18 Payroll

Payroll is the function of paying your employees in exchange for services rendered. The primary objective of your payroll system is to ensure that you pay your employees accurately and on time. Being paid is a basic expectation and right of your employees, so it is important to understand how important it is to have a timely and accurate payment system, and how not having one can negatively impact morale and ultimately the ability to retain your staff.

Employees and non-employees

It is important to classify the individuals who work for you as either employees or non-employees. Pay for employees is processed through your payroll system and includes required deductions, such as income tax and employment insurance premiums. You are required to remit any employee income taxes withheld at source to the government. In general, if someone regularly works at your place of business, and you direct the person’s work, he or she is an employee.

Non-employees, such as independent contractors and consultants, are not part of your payroll and you are not required to pay benefits or withhold taxes. Instead, contractors and consultants are considered to be independently employed and typically submit an invoice to cover the cost of services they have provided to your company.

If you have any doubts about the appropriate status of your workers, you should check with the Canada Revenue Agency website or the BC Employment Standards website.

How to pay wages

The government legislates a pay period that requires an employer to pay at least semi-monthly and within eight days after the expiration of each pay period. Under the Income Tax Act, every employer paying wages is required to withhold tax from these payments.

You are also legally responsible for making many other deductions from your employee’s paycheque, such as the income tax, Canada Pension Plan (CPP) and Employment Insurance (EI). WorkSafeBC premiums are an additional cost, based on wages but are entirely an employer’s expense (see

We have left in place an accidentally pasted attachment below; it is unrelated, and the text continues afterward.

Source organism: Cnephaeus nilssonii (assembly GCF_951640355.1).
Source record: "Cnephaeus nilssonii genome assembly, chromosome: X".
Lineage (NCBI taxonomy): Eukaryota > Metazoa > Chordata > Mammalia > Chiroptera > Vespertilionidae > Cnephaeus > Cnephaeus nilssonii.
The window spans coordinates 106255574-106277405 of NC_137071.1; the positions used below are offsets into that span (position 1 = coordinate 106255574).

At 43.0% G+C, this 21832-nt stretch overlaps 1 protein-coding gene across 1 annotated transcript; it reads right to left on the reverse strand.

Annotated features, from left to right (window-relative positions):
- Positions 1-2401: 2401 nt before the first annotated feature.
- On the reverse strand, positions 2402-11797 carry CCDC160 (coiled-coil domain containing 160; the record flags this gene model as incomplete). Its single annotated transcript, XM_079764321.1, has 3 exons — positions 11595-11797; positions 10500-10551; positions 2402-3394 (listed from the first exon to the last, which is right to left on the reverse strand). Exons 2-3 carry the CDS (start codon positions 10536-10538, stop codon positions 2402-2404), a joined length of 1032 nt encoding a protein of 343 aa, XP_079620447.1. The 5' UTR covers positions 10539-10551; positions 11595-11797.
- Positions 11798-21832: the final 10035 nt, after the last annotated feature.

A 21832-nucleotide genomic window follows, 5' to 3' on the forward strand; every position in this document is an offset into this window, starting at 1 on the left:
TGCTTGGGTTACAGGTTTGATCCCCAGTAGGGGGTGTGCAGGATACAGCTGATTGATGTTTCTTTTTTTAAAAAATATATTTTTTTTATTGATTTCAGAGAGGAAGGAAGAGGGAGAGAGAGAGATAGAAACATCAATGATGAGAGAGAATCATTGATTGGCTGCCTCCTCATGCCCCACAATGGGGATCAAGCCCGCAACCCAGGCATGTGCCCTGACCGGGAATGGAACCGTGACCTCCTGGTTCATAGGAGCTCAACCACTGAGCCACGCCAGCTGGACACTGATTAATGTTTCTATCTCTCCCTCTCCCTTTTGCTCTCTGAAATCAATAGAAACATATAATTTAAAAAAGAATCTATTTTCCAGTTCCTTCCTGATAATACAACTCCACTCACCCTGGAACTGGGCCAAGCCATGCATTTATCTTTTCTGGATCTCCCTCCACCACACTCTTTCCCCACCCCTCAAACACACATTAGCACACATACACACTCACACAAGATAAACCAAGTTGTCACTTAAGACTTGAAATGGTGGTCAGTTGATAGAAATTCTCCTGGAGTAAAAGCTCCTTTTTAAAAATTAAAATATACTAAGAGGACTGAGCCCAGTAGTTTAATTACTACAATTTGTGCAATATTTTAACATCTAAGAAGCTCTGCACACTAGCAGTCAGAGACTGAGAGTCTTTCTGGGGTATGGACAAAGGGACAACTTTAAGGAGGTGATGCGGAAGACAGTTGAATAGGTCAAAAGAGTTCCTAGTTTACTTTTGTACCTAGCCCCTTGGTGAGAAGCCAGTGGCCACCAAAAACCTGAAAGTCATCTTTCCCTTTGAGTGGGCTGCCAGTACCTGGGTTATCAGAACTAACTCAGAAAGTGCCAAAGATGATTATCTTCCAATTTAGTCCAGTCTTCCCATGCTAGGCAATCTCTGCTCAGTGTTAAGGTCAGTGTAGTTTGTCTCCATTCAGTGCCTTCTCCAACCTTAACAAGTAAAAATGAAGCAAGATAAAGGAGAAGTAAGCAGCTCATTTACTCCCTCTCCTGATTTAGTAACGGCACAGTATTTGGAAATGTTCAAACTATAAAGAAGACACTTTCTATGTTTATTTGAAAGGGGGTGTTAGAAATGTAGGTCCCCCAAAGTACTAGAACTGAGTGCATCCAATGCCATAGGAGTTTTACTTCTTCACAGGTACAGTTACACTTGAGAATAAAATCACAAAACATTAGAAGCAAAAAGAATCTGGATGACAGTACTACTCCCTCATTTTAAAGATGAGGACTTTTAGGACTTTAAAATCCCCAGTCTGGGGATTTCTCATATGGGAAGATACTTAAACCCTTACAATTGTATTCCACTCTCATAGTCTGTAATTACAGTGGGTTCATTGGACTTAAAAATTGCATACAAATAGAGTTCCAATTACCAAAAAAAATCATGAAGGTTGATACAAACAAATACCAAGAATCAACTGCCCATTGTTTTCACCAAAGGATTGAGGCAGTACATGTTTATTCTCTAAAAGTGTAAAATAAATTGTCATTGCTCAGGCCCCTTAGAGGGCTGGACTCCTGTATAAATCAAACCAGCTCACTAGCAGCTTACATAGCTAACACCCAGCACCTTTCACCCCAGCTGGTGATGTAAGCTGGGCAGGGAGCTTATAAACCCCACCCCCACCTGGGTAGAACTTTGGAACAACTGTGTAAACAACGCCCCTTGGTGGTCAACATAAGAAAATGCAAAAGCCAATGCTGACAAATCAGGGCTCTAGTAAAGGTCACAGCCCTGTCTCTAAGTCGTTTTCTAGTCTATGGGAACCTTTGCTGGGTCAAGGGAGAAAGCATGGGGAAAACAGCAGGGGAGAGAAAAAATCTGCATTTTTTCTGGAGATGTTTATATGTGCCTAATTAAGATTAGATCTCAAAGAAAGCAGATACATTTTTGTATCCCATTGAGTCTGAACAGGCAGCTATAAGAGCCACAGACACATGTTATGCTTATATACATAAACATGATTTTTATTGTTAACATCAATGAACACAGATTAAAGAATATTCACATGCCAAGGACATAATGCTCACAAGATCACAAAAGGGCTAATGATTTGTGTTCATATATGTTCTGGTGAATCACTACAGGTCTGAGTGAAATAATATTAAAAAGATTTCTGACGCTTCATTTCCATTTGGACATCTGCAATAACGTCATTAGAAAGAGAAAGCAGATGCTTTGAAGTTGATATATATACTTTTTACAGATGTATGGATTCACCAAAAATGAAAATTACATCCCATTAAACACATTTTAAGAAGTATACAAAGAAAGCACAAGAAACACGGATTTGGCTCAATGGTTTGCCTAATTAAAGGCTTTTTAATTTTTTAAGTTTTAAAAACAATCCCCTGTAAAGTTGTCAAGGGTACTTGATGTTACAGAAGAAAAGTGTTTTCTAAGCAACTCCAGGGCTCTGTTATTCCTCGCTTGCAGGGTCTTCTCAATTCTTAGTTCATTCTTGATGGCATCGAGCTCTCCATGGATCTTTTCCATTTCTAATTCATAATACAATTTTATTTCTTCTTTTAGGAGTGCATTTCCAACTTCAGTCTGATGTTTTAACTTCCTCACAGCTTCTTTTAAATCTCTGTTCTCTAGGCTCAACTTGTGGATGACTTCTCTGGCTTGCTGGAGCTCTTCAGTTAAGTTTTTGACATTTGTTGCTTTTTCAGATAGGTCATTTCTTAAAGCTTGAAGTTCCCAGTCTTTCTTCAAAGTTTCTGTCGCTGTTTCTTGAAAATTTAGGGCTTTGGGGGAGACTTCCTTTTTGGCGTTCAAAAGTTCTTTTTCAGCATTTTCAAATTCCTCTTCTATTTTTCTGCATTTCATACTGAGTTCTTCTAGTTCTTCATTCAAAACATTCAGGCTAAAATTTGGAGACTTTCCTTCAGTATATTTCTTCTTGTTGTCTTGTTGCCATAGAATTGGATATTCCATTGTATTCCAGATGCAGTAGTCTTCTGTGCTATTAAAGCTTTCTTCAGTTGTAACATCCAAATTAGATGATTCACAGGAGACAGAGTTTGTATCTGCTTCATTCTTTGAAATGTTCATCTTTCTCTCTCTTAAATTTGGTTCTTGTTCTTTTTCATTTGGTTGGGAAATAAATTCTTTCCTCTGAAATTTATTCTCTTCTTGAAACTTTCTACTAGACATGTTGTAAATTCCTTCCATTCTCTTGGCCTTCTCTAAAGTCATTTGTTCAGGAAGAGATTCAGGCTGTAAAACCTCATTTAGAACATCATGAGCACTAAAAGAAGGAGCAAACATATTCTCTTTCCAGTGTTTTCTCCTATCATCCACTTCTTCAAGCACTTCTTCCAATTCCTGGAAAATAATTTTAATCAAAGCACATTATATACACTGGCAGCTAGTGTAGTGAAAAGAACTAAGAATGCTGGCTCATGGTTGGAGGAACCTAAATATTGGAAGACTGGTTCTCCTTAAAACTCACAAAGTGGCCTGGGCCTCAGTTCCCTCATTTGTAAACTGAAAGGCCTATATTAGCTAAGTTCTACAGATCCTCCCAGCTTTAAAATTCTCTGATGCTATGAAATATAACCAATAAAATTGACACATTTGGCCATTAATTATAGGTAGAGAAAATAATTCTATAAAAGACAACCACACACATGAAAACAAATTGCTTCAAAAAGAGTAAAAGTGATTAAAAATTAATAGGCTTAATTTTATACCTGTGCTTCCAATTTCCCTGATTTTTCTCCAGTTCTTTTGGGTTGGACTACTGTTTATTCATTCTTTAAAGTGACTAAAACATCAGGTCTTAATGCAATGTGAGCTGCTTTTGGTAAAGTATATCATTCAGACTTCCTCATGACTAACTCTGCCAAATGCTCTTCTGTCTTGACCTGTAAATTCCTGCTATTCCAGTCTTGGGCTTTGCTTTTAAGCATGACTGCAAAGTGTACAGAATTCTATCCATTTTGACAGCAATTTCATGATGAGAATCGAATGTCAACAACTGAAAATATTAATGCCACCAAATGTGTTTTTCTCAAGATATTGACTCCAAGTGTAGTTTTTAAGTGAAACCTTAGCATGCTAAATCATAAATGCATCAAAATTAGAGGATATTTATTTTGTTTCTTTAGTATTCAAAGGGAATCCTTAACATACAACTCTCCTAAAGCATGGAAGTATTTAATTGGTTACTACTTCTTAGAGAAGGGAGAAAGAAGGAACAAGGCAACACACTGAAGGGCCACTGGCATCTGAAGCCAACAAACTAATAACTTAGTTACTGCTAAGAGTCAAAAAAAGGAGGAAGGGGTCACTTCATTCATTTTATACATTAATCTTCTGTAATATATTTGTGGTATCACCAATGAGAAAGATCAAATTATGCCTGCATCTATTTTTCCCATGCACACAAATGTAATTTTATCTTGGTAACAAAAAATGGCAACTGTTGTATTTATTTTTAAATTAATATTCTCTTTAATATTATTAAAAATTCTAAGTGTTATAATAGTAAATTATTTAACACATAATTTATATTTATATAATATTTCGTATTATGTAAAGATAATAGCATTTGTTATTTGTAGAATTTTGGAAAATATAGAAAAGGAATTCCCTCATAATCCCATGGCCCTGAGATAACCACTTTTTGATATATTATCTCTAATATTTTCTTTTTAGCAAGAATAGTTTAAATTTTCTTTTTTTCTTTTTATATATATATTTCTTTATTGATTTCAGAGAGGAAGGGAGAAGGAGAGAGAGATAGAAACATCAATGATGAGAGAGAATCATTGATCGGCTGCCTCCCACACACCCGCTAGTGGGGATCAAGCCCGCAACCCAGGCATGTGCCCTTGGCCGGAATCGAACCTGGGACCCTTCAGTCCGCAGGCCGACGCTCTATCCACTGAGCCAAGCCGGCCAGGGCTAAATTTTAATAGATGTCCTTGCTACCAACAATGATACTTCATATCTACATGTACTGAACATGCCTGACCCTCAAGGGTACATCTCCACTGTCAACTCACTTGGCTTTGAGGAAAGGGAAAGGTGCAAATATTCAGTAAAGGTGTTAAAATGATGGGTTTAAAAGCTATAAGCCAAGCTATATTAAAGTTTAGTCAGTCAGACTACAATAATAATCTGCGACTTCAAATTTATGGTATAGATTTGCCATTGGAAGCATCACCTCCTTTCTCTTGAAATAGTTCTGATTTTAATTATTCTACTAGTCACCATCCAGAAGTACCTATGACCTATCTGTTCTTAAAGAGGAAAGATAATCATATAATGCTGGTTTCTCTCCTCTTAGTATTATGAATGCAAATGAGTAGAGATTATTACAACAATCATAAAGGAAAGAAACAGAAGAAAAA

Since some of these deductions have percentages that change, you will need to verify them each year. To ensure you are following the rules according to the Canada Revenue Agency (CRA), check their website.

Most software accounting packages that are used in industry also send updates with new tax rate information at the beginning of each year.

Employers also have payroll-related obligations under the British Columbia Employment Standards Act. For example, payroll records must include certain employee information, including name, date of birth, and occupation. These records must be kept at the employer’s principal place of business and be retained by the employer for two years after the employment terminates. These provincial record-keeping requirements should not be confused with CRA’s record-keeping requirements. Please refer to the following links for the most up-to-date information.

Ensuring accurate and timely payroll processing can be a time-consuming function. Given the time and expertise required, many smaller independent businesses find that outsourcing payroll to an independent bookkeeper can offer many advantages to their business and employees. In addition to processing your payroll, these experienced professionals can also be responsible for maintaining updated knowledge of all legislation, making technological changes to comply with legislative changes, and providing answers to any payroll-related questions from employees.



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Human Resources in the Food Service and Hospitality Industry Copyright © 2015 by The BC Cook Articulation Committee is licensed under a Creative Commons Attribution 4.0 International License, except where otherwise noted.

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